Honestly, it seems odd that Nestle hadn’t entered the gummi category up to this point, especially since the Wonka brand is all about straight sugar candy (every once in a while they have a chocolate product). They’ve returned to the Roald Dahl book for some inspiration on the name. They’re called Sluggles (I’m guessing a vamp off the Arthur Slugworth character combined with the critter theme.)
But once I saw the package it kind of made sense. The says they’re from WONKA’S Edible Garden which sounds like fun! They come in four flavors: grape, orange, lemon & strawberry and say they’re made with natural ingredients and 25% real fruit juice. Yes, naturally flavored and no artificial colors ... from Nestle!
The Sluggles are shaped like little invertebrate creatures. The shapes I could discern looked like chitins, millipedes, snails and larvae. (They’re not exactly named on the package so forgive me if I gravitate towards the sea creature indentifications.)
I was really excited about the flavor array, mostly because there was no cherry, but also because they included grape, which is pretty rare in the gummi area.
Most of the gummis smelled the same, as it’s a mixed bag. The flavor is immediately tangy with a nice berry flavor, though not specifically strawberry and lacking that fragrant floral note.
The tartness has a slight fizzy quality to it towards the end.
Though the colors are all natural, gummis use gelatin so are not for vegetarians ... and in this case the red coloring is cochineal in addition to beta carotene.
I had a little trouble telling these from the strawberry at first glance because the colors aren’t as vibrant.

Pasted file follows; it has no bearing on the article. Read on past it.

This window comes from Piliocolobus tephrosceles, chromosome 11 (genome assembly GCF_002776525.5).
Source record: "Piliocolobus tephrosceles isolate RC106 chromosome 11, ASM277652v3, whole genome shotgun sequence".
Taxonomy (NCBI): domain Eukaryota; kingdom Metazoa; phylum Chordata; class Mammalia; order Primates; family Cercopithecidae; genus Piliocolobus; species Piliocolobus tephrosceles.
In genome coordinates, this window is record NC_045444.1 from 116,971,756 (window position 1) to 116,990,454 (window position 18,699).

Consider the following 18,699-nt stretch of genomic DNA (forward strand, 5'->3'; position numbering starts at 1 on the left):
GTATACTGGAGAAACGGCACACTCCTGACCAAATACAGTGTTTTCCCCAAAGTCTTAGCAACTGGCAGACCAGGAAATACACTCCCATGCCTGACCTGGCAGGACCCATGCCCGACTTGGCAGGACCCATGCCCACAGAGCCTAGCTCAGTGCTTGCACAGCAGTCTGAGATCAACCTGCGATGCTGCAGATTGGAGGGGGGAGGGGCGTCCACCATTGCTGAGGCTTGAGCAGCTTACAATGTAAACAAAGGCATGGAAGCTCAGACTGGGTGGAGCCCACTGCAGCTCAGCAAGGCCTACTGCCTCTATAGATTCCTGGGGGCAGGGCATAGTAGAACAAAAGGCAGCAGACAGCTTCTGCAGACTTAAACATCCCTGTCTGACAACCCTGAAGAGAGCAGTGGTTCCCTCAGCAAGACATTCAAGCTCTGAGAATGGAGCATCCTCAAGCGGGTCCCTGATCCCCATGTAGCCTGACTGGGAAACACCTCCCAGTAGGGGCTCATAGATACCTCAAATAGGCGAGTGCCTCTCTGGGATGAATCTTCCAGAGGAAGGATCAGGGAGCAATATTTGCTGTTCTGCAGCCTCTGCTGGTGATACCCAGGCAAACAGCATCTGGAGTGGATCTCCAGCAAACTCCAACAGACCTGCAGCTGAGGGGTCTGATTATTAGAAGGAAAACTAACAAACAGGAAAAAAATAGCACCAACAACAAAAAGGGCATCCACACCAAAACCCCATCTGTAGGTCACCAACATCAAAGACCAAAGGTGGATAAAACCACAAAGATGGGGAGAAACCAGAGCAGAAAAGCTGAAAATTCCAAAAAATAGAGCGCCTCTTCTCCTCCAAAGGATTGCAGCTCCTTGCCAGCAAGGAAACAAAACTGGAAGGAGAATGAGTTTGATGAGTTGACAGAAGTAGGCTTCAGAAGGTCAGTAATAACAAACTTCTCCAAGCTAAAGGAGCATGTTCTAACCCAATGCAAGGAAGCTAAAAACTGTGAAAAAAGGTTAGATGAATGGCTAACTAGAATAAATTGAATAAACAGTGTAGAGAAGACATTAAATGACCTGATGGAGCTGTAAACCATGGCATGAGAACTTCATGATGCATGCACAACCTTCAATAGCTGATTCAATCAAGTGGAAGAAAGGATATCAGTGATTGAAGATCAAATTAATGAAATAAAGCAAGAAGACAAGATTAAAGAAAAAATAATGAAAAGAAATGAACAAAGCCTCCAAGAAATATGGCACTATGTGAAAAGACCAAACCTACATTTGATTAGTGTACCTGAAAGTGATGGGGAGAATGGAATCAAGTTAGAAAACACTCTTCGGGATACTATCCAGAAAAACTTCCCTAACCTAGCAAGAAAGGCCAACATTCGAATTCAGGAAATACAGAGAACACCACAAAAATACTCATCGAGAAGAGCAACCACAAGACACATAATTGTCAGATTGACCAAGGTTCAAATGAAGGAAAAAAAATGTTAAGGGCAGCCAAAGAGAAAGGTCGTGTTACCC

They’re mostly sweet with a light orange flavor to them, rather like orange drink with a little sprinkling of zest. While I sound underwhelmed, I thought these were the nicest of the bunch.
Wow, grape gummis! I can count on one hand the grape gummis that I know about (Albanese, the Japanese muscat varieties and the Big Bite Giant Gummi Bear).
Since this is a naturally flavored assortment, the grape flavor is much more like concord grape juice (not that there is actually any grape juice in here, the 25% is apple juice) than “artificial grape candy”. It has the deep jelly flavor but is much more sour than a jam. The exterior of the candies isn’t greasy at all, rather soft & dry but the chew is pliable and has a nice soft but rubbery bite.
The lemon flavored Sluggles were a little on the sweet side for a tangy citrus. The zest was mellow, the whole thing reminding me more of canned frozen lemonade than anything made with real lemons. It’s kind of a boiled sweet taste.
Still, they were tasty and all of the flavors went together well, I didn’t feel the need to look at the pieces before popping them in my mouth and any combinations of the flavors were acceptable.
The other product in this “edible garden” line is Puckerooms, which I’ll review soon. The other new items introduced this year are two different flavors of Kazoozles (which are not exactly in the garden theme and are definitely not all natural).
The package I got is a “sales sample” so this may not be the final package, ingredients & nutrition info. They’re made in the Czech Republic on equipment that processes milk, wheat, eggs, soy, peanuts, tree nuts and sulfites.